Every time I read Matthew 6, I wince.
Jesus speaks about how we are to “practice righteousness” (v. 1), specifically giving, praying, forgiving, and fasting. Jesus assumes that these acts will be common among His disciples.
It’s that last one that gets me. Fasting is something I have dabbled in, but it certainly hasn’t become a discipline.
Not once, but twice in this passage Jesus said, “When you fast” (vv. 16, 18). Not if, but when.
I wince because fasting is hard, and I have avoided it because I don’t enjoy being hungry, physically or otherwise. In the past, I’ve fasted from food, media, and even behaviors. The restrictions opened up time and attention that I could focus on the Lord. And I remember learning much as my flesh raged for whatever it was being denied.
It’s good, but not easy.
Fasting stirs up the hunger within us, like poking the sleeping bear, exposing what’s going on deep inside. If we are always quick to silence hunger, we don’t get to know the nuances of its rumblings. Some rumbles come from the stomach, signaling the need for physical food. Some rumbles come from the heart, signaling our need for emotional provision. Other rumbles come from the soul, signaling our need for spiritual nourishment.
Which is which? That's the problem. Hunger’s discomfort prompts us to silence it—quickly. In the frenzy, our hunger wires get crossed, and we feed Nutella to the heart or media to the soul. Fasting teaches us how to uncross our hunger wires to discern the rumblings.
And the truth is, we are saddled with an ache within that no worldly thing can satisfy.
C. S. Lewis once said, “If I find in myself a desire which no experience in this world can satisfy, the most probable explanation is that I was made for another world. Probably earthly pleasures were never meant to satisfy because they were there to arouse, to suggest the real thing. That real thing is heaven.”1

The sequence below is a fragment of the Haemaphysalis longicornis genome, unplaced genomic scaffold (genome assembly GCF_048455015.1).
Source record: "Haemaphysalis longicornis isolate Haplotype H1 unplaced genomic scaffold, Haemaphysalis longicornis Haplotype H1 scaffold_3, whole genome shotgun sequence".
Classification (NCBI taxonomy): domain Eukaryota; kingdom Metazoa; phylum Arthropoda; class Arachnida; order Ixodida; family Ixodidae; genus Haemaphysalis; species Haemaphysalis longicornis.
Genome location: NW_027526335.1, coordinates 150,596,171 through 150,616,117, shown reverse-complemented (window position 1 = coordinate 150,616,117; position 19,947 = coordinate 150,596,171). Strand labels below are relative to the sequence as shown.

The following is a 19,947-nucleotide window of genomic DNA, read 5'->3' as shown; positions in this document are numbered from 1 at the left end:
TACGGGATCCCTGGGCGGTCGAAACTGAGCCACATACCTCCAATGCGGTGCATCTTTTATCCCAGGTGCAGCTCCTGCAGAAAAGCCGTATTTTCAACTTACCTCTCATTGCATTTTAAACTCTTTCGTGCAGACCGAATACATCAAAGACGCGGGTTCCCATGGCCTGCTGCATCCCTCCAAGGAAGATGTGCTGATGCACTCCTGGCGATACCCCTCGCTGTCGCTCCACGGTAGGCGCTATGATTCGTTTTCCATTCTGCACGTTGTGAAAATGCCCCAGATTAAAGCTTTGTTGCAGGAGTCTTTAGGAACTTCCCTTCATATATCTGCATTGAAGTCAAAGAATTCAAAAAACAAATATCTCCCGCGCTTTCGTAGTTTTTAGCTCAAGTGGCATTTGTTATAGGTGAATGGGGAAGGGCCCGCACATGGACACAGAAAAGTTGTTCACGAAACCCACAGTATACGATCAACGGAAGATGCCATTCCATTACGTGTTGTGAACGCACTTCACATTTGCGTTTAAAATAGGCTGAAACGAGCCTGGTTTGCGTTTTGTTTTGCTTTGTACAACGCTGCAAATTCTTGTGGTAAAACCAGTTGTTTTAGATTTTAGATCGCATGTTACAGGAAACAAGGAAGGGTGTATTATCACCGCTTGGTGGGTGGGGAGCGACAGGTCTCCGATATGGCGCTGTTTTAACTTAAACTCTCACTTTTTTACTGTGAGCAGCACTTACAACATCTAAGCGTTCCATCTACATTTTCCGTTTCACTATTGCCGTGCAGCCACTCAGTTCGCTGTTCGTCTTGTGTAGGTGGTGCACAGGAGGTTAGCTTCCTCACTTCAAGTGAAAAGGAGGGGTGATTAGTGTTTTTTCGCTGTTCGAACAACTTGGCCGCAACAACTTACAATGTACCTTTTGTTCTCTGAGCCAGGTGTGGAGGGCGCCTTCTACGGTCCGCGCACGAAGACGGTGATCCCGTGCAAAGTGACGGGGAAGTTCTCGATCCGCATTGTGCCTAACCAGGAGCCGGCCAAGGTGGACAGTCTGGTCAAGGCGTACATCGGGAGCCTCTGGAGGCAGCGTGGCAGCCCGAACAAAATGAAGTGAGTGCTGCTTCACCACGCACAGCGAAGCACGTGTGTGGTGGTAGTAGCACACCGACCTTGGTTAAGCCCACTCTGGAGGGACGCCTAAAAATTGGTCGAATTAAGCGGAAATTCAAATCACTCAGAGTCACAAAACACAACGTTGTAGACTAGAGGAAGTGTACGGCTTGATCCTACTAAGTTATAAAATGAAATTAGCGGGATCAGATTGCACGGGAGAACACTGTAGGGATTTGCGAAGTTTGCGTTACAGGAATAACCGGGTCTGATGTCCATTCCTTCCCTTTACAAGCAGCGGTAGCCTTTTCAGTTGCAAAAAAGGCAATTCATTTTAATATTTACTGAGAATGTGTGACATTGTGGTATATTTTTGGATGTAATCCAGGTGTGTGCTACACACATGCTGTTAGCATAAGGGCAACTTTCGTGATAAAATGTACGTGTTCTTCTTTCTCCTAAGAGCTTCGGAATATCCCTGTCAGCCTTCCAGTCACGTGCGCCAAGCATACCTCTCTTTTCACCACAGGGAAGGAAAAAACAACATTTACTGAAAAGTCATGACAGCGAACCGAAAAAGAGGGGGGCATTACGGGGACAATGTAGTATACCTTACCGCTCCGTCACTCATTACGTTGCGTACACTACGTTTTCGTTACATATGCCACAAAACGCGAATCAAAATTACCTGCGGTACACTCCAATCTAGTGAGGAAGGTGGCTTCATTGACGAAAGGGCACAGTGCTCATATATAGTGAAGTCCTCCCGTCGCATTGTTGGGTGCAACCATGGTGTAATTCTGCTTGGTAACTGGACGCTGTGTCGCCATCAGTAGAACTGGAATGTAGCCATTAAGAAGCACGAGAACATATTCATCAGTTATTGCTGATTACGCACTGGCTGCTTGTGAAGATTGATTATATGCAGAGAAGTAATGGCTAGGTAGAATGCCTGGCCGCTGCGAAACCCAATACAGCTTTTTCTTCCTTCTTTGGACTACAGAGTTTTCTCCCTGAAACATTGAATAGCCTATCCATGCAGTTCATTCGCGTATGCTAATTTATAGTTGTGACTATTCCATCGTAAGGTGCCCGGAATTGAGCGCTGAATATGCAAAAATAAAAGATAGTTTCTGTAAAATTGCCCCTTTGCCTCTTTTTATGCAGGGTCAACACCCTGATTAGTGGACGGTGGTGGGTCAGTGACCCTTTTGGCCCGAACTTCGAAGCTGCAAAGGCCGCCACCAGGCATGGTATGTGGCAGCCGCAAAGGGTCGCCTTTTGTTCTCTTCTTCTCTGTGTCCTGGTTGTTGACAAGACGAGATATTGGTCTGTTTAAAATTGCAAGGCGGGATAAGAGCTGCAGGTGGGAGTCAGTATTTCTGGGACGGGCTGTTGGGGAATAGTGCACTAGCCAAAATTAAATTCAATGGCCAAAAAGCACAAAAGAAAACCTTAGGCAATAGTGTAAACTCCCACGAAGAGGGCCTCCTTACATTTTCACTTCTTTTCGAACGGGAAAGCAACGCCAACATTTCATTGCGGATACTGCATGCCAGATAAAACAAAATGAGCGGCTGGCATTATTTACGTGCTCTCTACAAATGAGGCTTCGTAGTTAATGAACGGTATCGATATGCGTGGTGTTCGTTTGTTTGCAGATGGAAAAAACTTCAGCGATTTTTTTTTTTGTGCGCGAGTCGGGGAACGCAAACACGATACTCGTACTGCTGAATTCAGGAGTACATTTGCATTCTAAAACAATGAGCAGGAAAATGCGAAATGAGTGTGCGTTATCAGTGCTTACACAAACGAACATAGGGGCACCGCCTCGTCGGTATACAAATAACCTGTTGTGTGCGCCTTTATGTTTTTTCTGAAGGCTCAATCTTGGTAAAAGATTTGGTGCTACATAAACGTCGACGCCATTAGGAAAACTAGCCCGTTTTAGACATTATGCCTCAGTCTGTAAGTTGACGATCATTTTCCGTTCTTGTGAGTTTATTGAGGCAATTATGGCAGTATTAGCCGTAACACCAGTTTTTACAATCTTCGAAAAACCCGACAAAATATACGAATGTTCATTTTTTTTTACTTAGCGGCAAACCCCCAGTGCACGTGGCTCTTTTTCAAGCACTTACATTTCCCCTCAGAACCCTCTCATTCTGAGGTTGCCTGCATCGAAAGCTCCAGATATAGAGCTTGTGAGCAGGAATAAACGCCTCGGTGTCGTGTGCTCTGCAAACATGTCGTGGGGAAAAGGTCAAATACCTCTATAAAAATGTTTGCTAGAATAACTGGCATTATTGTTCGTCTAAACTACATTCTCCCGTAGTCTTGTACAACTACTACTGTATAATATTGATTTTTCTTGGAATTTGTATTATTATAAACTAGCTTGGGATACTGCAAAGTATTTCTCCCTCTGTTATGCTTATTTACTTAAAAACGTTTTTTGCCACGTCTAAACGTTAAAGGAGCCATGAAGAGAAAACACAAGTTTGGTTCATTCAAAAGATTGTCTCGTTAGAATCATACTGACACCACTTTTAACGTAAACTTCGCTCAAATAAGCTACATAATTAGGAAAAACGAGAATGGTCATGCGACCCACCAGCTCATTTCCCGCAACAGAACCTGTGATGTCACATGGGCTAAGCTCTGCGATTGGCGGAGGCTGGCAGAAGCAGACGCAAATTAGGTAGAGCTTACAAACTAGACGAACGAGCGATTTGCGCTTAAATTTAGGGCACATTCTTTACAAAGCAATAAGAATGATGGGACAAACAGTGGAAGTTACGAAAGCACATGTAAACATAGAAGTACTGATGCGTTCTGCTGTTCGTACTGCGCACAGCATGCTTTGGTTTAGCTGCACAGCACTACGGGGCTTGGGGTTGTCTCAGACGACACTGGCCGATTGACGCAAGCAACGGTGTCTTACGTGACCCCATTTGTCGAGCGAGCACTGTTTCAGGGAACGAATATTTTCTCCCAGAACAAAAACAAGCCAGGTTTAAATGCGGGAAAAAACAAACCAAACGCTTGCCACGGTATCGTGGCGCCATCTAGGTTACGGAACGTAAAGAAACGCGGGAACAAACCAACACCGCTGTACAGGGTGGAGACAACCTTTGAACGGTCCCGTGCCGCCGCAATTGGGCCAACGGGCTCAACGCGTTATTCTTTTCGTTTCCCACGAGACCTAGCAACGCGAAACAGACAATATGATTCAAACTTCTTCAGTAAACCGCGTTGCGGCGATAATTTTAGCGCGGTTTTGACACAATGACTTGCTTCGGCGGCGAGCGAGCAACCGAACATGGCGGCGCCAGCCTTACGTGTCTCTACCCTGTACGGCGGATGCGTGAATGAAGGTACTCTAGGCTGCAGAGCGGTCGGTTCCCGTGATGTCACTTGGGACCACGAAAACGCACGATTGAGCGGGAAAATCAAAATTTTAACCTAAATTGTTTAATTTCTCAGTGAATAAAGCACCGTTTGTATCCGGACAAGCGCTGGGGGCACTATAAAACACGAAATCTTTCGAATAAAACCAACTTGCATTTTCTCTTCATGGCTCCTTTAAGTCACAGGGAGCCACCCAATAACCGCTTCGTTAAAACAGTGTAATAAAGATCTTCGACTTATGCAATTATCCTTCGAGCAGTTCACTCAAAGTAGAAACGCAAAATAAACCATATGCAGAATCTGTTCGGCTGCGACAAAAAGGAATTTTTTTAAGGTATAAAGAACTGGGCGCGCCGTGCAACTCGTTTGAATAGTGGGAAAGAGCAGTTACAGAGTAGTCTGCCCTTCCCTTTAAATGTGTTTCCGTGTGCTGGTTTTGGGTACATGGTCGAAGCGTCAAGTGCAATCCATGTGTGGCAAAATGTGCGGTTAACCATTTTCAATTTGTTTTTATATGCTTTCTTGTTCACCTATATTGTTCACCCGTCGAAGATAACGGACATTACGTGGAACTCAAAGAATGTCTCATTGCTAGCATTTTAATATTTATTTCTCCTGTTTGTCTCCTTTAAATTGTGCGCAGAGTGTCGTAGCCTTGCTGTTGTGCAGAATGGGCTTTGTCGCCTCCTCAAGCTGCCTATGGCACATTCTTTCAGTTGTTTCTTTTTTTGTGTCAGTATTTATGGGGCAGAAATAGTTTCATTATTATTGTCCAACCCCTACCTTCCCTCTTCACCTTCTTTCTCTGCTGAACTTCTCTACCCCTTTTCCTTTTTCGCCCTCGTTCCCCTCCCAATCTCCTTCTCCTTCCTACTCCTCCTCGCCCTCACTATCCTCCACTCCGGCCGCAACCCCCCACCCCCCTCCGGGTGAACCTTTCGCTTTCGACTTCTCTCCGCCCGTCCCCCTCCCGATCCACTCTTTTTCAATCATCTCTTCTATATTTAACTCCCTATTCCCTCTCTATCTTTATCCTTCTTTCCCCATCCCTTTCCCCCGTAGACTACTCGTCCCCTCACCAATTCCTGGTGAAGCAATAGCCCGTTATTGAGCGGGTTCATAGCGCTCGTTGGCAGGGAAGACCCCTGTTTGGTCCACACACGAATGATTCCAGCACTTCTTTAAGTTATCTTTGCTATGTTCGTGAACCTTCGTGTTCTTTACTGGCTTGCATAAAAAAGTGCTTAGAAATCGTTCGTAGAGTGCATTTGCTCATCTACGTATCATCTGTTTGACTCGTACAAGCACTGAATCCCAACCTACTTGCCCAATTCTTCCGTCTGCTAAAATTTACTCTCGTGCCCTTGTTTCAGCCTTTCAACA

Lewis reminds us that the hunger of the soul cannot be satisfied by what this world offers. Nothing in this world—no food, no activity—can silence our hunger pains in this life. We feed ourselves food and drink and shopping and gossip and power and hobbies and good deeds in the hope of relief.
But our hearts are not longing for those things. Our hearts long for heaven. We long for heaven because that’s where Jesus is, and He is our heart’s desire. And we aren’t there yet.
Interesting that Jesus calls us to stop stuffing ourselves, to stop trying to make the square peg of food and people and diversion fit into the round hole of heart and soul and spirit. When we fast, we remember that Jesus and the life He brings is what we really want when the rumblings kick in. Some day, we will feast.
How have your hunger wires gotten crossed and mixed up? What sort of fast is the Lord calling you to take?